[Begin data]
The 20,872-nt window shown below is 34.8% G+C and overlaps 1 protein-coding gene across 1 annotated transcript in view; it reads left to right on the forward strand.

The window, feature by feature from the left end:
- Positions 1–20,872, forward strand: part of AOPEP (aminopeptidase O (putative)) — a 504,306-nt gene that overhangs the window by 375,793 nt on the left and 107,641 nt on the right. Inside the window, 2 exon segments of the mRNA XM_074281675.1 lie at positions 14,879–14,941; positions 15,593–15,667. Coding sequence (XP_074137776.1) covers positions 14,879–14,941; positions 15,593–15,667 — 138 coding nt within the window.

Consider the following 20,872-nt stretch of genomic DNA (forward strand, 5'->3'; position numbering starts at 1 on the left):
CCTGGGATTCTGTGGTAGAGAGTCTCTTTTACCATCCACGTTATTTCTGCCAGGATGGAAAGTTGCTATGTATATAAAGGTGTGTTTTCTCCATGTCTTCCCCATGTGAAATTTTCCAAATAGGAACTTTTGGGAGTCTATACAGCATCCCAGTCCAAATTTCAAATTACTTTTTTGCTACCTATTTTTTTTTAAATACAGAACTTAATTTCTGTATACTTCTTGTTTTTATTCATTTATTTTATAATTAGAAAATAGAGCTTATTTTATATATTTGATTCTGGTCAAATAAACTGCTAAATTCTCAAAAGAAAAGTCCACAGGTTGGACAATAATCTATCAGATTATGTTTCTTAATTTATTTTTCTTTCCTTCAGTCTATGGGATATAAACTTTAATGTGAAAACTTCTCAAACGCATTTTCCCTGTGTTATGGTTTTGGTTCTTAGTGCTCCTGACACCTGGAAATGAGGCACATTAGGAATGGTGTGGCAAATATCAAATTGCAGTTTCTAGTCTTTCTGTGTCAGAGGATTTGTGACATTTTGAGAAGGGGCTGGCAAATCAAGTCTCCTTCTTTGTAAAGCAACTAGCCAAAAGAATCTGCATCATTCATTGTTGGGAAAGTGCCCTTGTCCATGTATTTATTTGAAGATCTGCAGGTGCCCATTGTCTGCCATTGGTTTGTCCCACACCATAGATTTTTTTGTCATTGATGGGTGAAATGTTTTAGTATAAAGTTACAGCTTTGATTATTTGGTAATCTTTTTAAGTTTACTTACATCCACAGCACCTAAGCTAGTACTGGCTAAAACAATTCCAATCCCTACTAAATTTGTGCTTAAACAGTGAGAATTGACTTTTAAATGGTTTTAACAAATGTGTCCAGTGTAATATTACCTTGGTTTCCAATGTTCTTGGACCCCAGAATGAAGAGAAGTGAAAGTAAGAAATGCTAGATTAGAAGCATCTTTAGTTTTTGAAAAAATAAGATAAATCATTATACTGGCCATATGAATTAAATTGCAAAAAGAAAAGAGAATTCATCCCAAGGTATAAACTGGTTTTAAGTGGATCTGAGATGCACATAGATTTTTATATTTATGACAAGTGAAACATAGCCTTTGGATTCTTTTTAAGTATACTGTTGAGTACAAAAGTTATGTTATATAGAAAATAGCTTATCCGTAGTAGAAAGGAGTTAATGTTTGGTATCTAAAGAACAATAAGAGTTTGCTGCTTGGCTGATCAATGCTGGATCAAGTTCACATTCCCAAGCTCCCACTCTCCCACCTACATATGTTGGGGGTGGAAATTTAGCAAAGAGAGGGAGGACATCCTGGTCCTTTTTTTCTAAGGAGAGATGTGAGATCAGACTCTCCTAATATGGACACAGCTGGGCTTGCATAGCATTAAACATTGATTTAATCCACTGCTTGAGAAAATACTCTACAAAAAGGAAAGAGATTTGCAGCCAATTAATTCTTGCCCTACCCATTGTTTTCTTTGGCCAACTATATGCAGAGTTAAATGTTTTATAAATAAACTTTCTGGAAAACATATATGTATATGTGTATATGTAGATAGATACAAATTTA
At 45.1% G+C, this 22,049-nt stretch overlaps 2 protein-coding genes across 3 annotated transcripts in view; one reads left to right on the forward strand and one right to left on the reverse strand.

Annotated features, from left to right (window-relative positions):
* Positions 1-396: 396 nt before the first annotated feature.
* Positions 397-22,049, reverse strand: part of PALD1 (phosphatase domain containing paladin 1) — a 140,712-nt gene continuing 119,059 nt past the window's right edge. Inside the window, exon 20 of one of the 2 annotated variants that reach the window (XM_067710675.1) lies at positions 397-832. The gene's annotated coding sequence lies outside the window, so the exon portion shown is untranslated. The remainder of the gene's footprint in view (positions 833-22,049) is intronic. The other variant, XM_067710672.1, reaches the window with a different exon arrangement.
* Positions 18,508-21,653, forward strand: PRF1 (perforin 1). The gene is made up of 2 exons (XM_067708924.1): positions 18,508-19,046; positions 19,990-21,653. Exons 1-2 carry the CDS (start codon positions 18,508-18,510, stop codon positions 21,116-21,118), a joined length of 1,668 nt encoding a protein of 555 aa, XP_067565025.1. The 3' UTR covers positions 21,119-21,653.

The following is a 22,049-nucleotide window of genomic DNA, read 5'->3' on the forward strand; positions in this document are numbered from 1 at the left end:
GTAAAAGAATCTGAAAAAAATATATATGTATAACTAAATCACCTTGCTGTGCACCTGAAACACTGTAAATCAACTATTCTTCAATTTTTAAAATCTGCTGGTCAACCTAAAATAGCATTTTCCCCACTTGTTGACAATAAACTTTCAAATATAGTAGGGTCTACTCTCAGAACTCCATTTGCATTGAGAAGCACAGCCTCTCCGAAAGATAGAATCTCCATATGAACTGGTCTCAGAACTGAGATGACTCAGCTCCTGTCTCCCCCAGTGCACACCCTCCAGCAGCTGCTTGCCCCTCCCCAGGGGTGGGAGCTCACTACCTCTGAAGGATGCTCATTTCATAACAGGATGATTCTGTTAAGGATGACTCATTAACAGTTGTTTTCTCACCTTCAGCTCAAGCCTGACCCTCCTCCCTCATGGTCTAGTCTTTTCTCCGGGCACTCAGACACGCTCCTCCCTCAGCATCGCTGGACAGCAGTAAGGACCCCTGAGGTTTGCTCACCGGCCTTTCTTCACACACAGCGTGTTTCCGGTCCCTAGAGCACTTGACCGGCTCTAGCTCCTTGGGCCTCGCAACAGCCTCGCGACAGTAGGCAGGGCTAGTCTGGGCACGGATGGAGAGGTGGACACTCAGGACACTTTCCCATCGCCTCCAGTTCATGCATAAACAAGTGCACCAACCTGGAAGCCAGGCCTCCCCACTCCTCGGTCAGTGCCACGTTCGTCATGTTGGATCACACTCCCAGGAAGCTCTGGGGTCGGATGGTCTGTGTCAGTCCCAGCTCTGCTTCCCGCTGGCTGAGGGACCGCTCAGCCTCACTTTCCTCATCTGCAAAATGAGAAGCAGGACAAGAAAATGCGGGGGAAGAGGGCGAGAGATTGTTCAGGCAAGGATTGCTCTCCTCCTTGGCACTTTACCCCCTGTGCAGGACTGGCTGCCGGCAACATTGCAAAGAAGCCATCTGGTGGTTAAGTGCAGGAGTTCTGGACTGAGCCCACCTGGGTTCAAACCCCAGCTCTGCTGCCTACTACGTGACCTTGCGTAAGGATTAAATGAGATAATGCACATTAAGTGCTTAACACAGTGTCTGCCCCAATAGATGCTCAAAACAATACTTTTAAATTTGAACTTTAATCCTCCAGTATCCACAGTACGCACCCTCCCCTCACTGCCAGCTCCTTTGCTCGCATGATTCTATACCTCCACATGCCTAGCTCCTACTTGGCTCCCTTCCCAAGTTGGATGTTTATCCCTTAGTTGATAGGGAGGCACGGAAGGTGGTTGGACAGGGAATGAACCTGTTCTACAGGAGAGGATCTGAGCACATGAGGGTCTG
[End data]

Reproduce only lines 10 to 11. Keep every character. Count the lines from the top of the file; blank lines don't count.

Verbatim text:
* Positions 18,508-21,653, forward strand: PRF1 (perforin 1). The gene is made up of 2 exons (XM_067708924.1): positions 18,508-19,046; positions 19,990-21,653. Exons 1-2 carry the CDS (start codon positions 18,508-18,510, stop codon positions 21,116-21,118), a joined length of 1,668 nt encoding a protein of 555 aa, XP_067565025.1. The 3' UTR covers positions 21,119-21,653.

The following is a 22,049-nucleotide window of genomic DNA, read 5'->3' on the forward strand; positions in this document are numbered from 1 at the left end: